Families need more time together

The Human Rights and Equal Opportunity Commission (HREOC) has released the results of a two-year inquiry into the balance between work and family life that finds people are struggling to manage work and family commitments.

The Commission’s findings rest on 181 submissions, 44 consultations and focus groups with wide and diverse gatherings of people.

The Commission concluded that, despite a decade or more of economic prosperity, many Australians are not living the life they want and feel pressured, stressed and overly constrained in the choices they can make, particularly at key points in their lives.

The community repeatedly told HREOC that the burning issue was about time: time pressures, conflicting demands on time and a desire for more time to enjoy family and friends that was at the heart of efforts to strike the balance between paid work and family responsibilities.

HREOC says its report aims to broaden the work and family debate to better include men’s role in family life; to include forms of care other than child care – such as elder care and care for people with a disability – and to highlight the relationship between paid work and unpaid work.

HREOC urges as a matter of priority a national, government-funded scheme of paid maternity leave of 14 weeks at the level of the federal minimum wage. HREOC also says the government should phase in a comprehensive scheme of paid parental leave consisting of two weeks’ paid paternity leave to be taken at the birth of a child and a further 38 weeks of paid parental leave available to either parent.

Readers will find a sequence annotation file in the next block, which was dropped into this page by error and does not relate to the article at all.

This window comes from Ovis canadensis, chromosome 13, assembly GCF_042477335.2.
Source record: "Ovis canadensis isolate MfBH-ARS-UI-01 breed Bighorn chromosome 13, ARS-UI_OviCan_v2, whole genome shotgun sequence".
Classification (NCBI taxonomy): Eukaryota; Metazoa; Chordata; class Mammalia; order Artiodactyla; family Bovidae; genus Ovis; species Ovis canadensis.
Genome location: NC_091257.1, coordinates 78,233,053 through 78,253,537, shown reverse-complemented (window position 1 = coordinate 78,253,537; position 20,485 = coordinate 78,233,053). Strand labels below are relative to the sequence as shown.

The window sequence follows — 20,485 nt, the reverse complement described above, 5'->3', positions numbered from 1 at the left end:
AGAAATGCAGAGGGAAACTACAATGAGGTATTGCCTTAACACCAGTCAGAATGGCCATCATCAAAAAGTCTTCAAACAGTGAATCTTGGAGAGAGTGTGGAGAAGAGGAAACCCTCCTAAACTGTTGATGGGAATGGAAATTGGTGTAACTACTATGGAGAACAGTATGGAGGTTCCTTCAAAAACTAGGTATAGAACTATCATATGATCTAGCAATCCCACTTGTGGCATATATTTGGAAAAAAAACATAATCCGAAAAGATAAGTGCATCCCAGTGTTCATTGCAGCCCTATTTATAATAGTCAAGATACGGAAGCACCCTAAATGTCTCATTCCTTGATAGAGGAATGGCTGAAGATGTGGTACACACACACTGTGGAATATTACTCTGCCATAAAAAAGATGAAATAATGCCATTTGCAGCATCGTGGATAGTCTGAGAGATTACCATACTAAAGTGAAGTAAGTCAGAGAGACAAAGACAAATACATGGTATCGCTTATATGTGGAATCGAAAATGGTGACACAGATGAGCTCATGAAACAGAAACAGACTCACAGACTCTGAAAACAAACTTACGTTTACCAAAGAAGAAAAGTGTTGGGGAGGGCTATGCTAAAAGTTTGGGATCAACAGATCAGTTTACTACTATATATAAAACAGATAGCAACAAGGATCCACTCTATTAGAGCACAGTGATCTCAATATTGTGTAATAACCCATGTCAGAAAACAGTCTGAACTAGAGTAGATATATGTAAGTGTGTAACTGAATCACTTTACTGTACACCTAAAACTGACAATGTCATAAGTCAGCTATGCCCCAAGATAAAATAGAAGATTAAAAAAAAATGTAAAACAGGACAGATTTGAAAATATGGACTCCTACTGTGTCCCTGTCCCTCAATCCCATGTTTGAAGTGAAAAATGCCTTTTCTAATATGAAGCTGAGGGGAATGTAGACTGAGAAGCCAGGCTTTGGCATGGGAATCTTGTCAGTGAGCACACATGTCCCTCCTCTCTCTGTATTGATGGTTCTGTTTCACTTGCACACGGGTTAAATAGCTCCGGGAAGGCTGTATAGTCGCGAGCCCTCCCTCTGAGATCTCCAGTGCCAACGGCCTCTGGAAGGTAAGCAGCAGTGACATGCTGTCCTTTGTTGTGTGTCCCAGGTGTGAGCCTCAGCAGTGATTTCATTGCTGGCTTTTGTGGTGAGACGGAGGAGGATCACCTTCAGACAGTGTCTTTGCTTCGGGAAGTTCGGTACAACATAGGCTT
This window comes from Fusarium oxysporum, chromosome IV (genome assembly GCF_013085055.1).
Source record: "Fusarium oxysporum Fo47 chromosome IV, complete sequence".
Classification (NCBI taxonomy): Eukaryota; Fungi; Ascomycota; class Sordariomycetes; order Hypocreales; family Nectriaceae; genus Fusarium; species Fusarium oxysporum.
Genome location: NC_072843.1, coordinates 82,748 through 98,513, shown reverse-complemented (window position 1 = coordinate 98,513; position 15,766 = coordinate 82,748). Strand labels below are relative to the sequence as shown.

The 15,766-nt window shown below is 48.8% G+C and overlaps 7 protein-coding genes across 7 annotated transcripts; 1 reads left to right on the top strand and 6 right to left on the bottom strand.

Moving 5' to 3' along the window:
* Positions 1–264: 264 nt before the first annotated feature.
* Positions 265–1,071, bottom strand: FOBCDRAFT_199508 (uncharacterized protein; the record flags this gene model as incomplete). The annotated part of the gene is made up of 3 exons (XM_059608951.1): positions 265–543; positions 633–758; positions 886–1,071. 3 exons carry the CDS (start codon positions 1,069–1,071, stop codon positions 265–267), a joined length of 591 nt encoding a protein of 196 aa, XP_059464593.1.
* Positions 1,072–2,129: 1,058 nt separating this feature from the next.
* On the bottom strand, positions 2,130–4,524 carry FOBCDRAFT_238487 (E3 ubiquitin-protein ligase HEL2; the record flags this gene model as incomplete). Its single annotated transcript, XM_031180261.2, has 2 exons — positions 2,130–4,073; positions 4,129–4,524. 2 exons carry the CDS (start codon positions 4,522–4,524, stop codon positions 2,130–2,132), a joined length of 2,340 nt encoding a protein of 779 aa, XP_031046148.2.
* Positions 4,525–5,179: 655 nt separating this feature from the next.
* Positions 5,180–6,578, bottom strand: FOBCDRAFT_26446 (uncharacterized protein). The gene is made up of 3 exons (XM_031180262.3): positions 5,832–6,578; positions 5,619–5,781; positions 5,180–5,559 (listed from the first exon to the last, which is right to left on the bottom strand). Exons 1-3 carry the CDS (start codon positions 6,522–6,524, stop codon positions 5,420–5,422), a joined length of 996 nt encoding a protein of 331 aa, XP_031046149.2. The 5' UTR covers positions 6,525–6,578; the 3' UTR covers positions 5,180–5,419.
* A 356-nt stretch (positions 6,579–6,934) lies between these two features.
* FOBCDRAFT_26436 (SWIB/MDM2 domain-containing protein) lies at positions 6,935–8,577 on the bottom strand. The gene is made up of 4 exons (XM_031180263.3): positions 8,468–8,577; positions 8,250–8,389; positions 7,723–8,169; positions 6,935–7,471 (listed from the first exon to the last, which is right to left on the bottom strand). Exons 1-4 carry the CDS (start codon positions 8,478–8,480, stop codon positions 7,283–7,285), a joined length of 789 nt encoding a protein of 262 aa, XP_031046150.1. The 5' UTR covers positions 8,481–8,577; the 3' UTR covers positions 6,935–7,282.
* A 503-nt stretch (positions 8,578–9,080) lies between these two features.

The federal government has rejected the recommendations, with Minister for Workplace Relations Joe Hockey telling the Sydney Morning Herald they would be too expensive and ‘would result in a significant impost on business’.

‘Pathetic’ paid maternity leave and expensive childcare: how can young women stay in nursing?

Karla Sundquist, an EN at Kareena Private, says private hospitals need to think much harder about providing better family-friendly conditions if they are going to retain young nurses like her.

Karla has just returned to work seven months after the birth of her second child.

‘I wasn’t ready to go back to work but had to for financial reasons. I didn’t want to go back until he was two. It’s a shame we are forced to go back early,’ she said.

‘Private hospital maternity leave is pathetic compared to public hospitals. Most of the nurses at Kareena are in their 40s or 50s and reducing hours and retiring. There aren’t many young people there. They need greater incentives for young women to work there.’

Karla says she supports the idea of government-funded maternity leave.

‘John Howard wants to encourage us to have babies but he won’t help us. He says increase the population but he offers nothing to help. The baby bonus is not enough. We need paid maternity leave and better childcare,’ she said.

‘I’m originally from Canada. Over there the government pays 75% of your salary for 12 months after you’ve had a baby and the employer must hold your job open for two years. It’s a much better system.’

Childcare, said Karla, is another crippling issue in balancing work and family responsibilities.

‘I earn $44,000 before tax and I pay out $11,000 a year in childcare. It’s not much of an incentive to go to work.’

Karla agrees that finding time to spend with the family is a big pressure.

‘My husband works overtime to get a decent wage and I work every day that he has off. We need to have more time off together no matter who pays or else we’re never going to see each other.

‘That’s not good for a young family.’